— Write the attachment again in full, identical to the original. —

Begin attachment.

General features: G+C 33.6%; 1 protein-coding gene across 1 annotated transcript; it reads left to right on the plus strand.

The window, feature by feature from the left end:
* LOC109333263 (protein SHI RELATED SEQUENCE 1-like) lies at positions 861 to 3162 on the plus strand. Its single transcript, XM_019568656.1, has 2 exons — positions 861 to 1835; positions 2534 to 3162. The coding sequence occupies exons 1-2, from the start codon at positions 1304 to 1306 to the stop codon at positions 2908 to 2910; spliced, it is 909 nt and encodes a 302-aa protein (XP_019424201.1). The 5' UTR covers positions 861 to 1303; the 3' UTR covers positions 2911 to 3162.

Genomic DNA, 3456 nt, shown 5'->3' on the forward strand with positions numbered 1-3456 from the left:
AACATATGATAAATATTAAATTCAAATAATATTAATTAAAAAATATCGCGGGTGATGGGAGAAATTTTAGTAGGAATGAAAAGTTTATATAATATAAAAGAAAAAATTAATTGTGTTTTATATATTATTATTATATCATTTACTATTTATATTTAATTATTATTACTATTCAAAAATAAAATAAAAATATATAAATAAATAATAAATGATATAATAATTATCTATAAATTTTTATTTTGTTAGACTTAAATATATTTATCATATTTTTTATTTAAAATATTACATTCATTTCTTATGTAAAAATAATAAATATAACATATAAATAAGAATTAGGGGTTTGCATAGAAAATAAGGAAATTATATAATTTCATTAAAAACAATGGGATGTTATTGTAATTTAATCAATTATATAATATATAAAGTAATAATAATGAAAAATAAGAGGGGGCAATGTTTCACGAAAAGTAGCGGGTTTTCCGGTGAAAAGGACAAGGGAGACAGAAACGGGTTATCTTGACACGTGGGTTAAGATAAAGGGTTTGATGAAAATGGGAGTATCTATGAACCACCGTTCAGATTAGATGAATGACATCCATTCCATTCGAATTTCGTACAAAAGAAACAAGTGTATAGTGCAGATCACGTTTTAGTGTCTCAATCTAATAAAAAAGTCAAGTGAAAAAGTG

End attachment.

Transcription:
General features: G+C 33.6%; 1 protein-coding gene across 1 annotated transcript; it reads left to right on the plus strand.

The window, feature by feature from the left end:
* LOC109333263 (protein SHI RELATED SEQUENCE 1-like) lies at positions 861 to 3162 on the plus strand. Its single transcript, XM_019568656.1, has 2 exons — positions 861 to 1835; positions 2534 to 3162. The coding sequence occupies exons 1-2, from the start codon at positions 1304 to 1306 to the stop codon at positions 2908 to 2910; spliced, it is 909 nt and encodes a 302-aa protein (XP_019424201.1). The 5' UTR covers positions 861 to 1303; the 3' UTR covers positions 2911 to 3162.

Genomic DNA, 3456 nt, shown 5'->3' on the forward strand with positions numbered 1-3456 from the left:
AACATATGATAAATATTAAATTCAAATAATATTAATTAAAAAATATCGCGGGTGATGGGAGAAATTTTAGTAGGAATGAAAAGTTTATATAATATAAAAGAAAAAATTAATTGTGTTTTATATATTATTATTATATCATTTACTATTTATATTTAATTATTATTACTATTCAAAAATAAAATAAAAATATATAAATAAATAATAAATGATATAATAATTATCTATAAATTTTTATTTTGTTAGACTTAAATATATTTATCATATTTTTTATTTAAAATATTACATTCATTTCTTATGTAAAAATAATAAATATAACATATAAATAAGAATTAGGGGTTTGCATAGAAAATAAGGAAATTATATAATTTCATTAAAAACAATGGGATGTTATTGTAATTTAATCAATTATATAATATATAAAGTAATAATAATGAAAAATAAGAGGGGGCAATGTTTCACGAAAAGTAGCGGGTTTTCCGGTGAAAAGGACAAGGGAGACAGAAACGGGTTATCTTGACACGTGGGTTAAGATAAAGGGTTTGATGAAAATGGGAGTATCTATGAACCACCGTTCAGATTAGATGAATGACATCCATTCCATTCGAATTTCGTACAAAAGAAACAAGTGTATAGTGCAGATCACGTTTTAGTGTCTCAATCTAATAAAAAAGTCAAGTGAAAAAGTG